Consistency is the key to victory

The title of the post says it all, actually – in competitive shooting, the best and greatest shooters are the best because they are extremely consistent.  They’ve practiced every action from drawing, firing, and reloading to the point where their ingrained muscle memory allows them to perform physical actions with little to no variations during repetitions of the action.  That allows the top shooters to minimize wasted movement, which then makes them faster.

In the above video, watch Dave Sevigny reload his gun – everything is done on the shortest path possible, so that he doesn’t waste any energy with excessive motion.  The same goes for his actual movement.  By taking the fastest line through the course, he minimizes lower body movment, allowing him to have a solid base to fire from.

With phsyical consistency, you also need mechanical consistency; meaning that your gun and gear have to be 100% reliable.  I had a “mechanical” issue at a steel match this weekend, which added about 15 seconds to my time on a stage, and dropped me from what would have been approximately a 3rd place finish all the way to 6th.  While a top 10 finish is nice, a top 5 finish would have been a much better way to start off the Steel season at MCF&G.

The problem with mechanical consistency is that while we as the shooter can control many of the factors that contribute to your guns and gear running flawlessly, not everything is 100% under your control (although mine was, I hadn’t cleaned my magazines since the last time I shot, and dirty magazine = malfunction in the gun).  Sometimes, weird things happen to guns, and when you’re running high round counts, your statistical odds of a weird thing happening increase.  However, there are things we can do to ensure that our equipment is as reliable as we can make it.

  1. Keep it clean – this includes your magazines (stupid mistakes), holster, magazine holders, and of course your gun itself.  I try to clean my gun every 200 rounds at a minimum, and I usually clean it in between every match.  Note: if you’re cleaning your match gun, make sure you test fire it after you clean it before you take it to a match.
  2. Replace parts regularly – magazine springs, recoil springs, magazine holders, etc.  By keeping your parts fresh, you avoid any jams or malfunctions that would be caused by a worn out piece of gear.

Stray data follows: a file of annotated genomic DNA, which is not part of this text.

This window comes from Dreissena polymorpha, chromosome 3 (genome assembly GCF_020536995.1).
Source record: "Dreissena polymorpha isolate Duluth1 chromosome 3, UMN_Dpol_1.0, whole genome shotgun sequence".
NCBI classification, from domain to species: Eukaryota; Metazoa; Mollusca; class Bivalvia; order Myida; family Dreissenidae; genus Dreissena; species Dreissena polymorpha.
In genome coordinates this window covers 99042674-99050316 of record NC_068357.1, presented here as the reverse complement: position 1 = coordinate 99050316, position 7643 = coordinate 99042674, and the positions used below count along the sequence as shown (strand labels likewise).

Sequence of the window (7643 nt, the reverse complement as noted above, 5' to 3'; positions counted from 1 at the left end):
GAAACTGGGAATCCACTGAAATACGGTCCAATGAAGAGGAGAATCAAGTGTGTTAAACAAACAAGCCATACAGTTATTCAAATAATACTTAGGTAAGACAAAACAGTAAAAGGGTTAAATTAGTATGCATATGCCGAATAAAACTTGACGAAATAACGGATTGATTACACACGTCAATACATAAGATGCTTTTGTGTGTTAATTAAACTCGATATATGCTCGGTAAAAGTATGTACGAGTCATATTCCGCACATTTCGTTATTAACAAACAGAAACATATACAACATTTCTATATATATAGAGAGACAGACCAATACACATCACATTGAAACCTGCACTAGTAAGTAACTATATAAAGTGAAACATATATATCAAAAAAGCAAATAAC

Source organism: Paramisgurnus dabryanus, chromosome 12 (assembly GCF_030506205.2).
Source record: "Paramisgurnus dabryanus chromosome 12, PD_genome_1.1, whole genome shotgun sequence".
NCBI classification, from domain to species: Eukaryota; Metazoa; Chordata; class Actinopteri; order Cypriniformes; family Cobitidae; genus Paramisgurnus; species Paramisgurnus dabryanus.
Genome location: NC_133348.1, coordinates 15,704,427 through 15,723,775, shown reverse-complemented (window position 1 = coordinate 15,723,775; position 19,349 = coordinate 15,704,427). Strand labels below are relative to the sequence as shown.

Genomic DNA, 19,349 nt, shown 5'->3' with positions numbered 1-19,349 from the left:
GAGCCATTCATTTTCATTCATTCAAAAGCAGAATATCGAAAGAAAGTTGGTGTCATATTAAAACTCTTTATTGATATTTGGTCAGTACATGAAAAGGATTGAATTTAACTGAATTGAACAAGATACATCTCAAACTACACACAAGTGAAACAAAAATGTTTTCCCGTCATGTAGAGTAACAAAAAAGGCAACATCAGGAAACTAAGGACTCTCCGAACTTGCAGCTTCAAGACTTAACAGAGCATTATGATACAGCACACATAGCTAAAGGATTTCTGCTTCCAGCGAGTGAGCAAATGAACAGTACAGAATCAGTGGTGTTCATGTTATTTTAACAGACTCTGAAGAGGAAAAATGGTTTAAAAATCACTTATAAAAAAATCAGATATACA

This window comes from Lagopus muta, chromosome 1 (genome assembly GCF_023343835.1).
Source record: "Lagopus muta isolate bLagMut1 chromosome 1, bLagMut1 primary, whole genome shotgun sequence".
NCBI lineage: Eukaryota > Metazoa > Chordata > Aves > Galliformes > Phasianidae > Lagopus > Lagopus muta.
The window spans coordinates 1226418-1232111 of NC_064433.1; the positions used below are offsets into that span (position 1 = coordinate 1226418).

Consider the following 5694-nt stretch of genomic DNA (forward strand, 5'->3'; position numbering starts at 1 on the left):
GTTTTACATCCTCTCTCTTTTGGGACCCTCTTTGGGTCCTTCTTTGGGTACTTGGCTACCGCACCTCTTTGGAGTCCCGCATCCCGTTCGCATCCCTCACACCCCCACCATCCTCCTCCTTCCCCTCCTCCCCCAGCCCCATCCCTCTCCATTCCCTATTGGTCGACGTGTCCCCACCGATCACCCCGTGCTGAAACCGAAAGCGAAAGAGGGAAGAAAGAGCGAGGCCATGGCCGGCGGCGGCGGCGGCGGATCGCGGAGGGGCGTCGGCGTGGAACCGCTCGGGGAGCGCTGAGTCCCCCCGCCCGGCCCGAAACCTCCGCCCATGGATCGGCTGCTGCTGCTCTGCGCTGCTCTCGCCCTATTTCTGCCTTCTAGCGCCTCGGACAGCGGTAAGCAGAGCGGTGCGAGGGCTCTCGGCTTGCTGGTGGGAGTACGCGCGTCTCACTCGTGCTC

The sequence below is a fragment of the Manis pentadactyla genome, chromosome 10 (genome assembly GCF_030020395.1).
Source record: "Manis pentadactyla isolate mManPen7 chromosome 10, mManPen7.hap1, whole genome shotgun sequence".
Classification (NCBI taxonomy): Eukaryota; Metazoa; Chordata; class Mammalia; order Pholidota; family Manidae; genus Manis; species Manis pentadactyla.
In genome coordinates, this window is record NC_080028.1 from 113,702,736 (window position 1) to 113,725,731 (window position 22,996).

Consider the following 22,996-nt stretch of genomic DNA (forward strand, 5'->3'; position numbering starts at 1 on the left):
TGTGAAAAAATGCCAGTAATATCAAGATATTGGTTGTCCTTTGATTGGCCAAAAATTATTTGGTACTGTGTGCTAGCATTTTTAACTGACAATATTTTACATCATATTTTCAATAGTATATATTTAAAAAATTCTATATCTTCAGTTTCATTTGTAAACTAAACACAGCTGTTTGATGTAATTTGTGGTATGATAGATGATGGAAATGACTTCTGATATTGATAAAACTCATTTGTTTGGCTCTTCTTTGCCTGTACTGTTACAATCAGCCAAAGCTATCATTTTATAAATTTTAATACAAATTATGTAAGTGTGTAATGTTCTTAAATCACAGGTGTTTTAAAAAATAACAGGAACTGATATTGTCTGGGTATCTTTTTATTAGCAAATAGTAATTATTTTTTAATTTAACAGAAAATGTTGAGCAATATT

3. Keep records – starting this year, I’m keeping a record of every round I fire, whether it’s in practice or competition.  That way, I can track round counts on various guns, and have a much more accurate idea of when I need to get them “in the shop” for serious maintenance.

Three simple steps, but they may save you a major mechanical headache at your next match.

This entry crossposted at the Gun Nuts Radio Blog under Consistency in Competitive Shooting.


  1. I thought of this, but the Glock is pretty reliable that I just replace the slide stop, trigger spring, recoil assembly spring and guide, mag springs, FPin, striker spring, and extractor every year on my “go to” gun (8-10K rounds a year, easy…)

    I know Glocks will run with little to no fussing, but I like having that peace of mind. Plus, having some “spare parts” is good mojo…

    I’ve done this twice. I’m thinking I might replace the barrel with just so I can shoot reloaded ammo…

  2. Less,

    That’s about all you should have to do on any quality gun.

    Keeping a gun book is still a good idea, though.

  3. Quoted for truth, absolutely. Every minute spent diddling with your gear is a minute you can’t spend developing your shooting skills.

  4. Keeping a gun book is still a good idea, though.

    I really thought about logging it all, but I just don’t see the point… My carry guns get shot very little (same gun as the race gun…), so keeping records doesn’t really seem to add much value… Especially when it could mean more practice/shooting…

    Tam, what do you feel is necessary and important to log in your record book?

    Since I live near ChiTown, I hardly get the rifles out more than once a year or so, though I could see this being handy to gauge barrel life, etc…
    (The only exception to this is my Marlin 60, which I shoot the crap out of – cleaning? What cleaning?)

  5. The “gun book” is more than just a log of rounds fired through your blaster – it’s a training log/competition logbook, etc. I shall actually put up a post detailing what I’m talking about.

Comments are closed.